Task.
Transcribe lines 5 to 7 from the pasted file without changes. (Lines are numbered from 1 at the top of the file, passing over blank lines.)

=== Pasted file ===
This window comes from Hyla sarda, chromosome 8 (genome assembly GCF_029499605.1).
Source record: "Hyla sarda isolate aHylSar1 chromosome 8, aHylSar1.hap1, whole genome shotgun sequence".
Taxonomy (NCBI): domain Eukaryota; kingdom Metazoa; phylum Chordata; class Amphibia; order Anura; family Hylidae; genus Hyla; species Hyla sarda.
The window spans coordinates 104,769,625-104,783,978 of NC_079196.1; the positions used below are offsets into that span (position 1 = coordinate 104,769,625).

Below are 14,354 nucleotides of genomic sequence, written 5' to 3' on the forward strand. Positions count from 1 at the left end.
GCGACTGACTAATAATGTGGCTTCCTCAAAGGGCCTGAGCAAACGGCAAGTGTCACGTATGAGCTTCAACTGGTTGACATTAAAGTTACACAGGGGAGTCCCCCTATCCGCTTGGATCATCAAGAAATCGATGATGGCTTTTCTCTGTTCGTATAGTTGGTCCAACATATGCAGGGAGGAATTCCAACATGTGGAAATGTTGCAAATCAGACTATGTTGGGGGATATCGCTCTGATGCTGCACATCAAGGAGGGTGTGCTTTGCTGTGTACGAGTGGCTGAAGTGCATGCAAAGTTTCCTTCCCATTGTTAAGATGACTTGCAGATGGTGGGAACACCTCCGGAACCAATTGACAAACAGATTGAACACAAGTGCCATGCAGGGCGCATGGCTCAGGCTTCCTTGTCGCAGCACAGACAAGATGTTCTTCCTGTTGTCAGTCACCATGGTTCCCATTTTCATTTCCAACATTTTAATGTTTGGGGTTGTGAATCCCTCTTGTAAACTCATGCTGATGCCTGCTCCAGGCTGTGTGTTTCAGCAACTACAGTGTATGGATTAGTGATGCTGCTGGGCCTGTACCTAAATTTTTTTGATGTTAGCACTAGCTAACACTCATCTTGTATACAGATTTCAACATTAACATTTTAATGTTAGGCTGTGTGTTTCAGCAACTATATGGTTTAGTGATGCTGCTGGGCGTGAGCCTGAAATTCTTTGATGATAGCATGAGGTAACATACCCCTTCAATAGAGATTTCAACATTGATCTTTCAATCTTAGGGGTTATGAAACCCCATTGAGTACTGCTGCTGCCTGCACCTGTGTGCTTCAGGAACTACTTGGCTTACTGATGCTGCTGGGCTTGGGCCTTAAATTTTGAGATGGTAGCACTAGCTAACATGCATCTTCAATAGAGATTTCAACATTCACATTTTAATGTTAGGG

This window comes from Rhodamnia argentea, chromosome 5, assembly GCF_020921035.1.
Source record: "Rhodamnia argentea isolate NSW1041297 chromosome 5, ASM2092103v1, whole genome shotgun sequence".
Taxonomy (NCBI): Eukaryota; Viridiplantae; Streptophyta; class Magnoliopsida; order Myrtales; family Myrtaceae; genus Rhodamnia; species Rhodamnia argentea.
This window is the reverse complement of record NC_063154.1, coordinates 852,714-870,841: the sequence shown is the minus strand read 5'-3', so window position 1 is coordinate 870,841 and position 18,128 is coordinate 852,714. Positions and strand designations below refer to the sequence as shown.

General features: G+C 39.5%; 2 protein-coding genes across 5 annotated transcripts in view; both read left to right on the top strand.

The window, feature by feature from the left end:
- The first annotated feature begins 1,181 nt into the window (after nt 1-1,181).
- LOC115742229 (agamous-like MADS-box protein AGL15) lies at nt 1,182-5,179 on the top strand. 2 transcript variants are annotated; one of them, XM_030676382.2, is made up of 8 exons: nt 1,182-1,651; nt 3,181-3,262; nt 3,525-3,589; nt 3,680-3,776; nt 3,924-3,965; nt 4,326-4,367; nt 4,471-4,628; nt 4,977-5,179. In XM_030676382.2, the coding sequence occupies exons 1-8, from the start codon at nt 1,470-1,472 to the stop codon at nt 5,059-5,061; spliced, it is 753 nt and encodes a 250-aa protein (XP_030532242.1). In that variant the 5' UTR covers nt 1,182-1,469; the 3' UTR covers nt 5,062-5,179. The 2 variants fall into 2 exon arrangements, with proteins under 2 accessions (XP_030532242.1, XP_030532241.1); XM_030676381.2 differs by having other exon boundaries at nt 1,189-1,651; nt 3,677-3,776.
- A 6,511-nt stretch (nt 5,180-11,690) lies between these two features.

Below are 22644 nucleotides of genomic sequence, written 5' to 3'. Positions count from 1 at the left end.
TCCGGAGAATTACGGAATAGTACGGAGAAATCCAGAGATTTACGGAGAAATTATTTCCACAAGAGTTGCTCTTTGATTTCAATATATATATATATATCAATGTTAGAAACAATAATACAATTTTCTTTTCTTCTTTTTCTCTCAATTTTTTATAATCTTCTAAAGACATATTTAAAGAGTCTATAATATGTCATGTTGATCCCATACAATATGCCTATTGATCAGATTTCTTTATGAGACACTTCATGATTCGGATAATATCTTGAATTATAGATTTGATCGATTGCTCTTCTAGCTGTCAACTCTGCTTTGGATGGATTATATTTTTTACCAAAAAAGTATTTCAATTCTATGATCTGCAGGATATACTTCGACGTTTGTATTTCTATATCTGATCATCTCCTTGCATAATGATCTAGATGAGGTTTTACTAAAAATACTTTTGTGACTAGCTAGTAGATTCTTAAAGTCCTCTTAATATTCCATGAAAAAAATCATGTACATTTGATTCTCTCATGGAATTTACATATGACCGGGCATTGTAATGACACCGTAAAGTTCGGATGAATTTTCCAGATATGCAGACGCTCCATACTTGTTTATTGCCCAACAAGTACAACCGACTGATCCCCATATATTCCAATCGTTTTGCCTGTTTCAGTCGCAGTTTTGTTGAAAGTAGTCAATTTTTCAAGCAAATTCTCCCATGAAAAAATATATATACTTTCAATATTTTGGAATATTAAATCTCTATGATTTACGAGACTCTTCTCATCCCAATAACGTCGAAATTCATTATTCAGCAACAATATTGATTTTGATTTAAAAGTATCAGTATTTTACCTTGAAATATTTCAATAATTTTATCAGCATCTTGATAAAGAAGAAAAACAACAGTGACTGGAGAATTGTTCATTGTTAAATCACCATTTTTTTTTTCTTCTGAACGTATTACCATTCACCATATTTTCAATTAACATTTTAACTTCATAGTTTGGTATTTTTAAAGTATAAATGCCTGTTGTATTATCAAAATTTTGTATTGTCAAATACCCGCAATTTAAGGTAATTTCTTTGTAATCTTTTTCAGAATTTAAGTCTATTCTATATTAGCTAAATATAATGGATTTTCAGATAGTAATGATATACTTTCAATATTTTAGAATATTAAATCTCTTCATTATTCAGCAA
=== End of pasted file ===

Below are 14,354 nucleotides of genomic sequence, written 5' to 3' on the forward strand. Positions count from 1 at the left end.
GCGACTGACTAATAATGTGGCTTCCTCAAAGGGCCTGAGCAAACGGCAAGTGTCACGTATGAGCTTCAACTGGTTGACATTAAAGTTACACAGGGGAGTCCCCCTATCCGCTTGGATCATCAAGAAATCGATGATGGCTTTTCTCTGTTCGTATAGTTGGTCCAACATATGCAGGGAGGAATTCCAACATGTGGAAATGTTGCAAATCAGACTATGTTGGGGGATATCGCTCTGATGCTGCACATCAAGGAGGGTGTGCTTTGCTGTGTACGAGTGGCTGAAGTGCATGCAAAGTTTCCTTCCCATTGTTAAGATGACTTGCAGATGGTGGGAACACCTCCGGAACCAATTGACAAACAGATTGAACACAAGTGCCATGCAGGGCGCATGGCTCAGGCTTCCTTGTCGCAGCACAGACAAGATGTTCTTCCTGTTGTCAGTCACCATGGTTCCCATTTTCATTTCCAACATTTTAATGTTTGGGGTTGTGAATCCCTCTTGTAAACTCATGCTGATGCCTGCTCCAGGCTGTGTGTTTCAGCAACTACAGTGTATGGATTAGTGATGCTGCTGGGCCTGTACCTAAATTTTTTTGATGTTAGCACTAGCTAACACTCATCTTGTATACAGATTTCAACATTAACATTTTAATGTTAGGCTGTGTGTTTCAGCAACTATATGGTTTAGTGATGCTGCTGGGCGTGAGCCTGAAATTCTTTGATGATAGCATGAGGTAACATACCCCTTCAATAGAGATTTCAACATTGATCTTTCAATCTTAGGGGTTATGAAACCCCATTGAGTACTGCTGCTGCCTGCACCTGTGTGCTTCAGGAACTACTTGGCTTACTGATGCTGCTGGGCTTGGGCCTTAAATTTTGAGATGGTAGCACTAGCTAACATGCATCTTCAATAGAGATTTCAACATTCACATTTTAATGTTAGGG

This window comes from Rhodamnia argentea, chromosome 5, assembly GCF_020921035.1.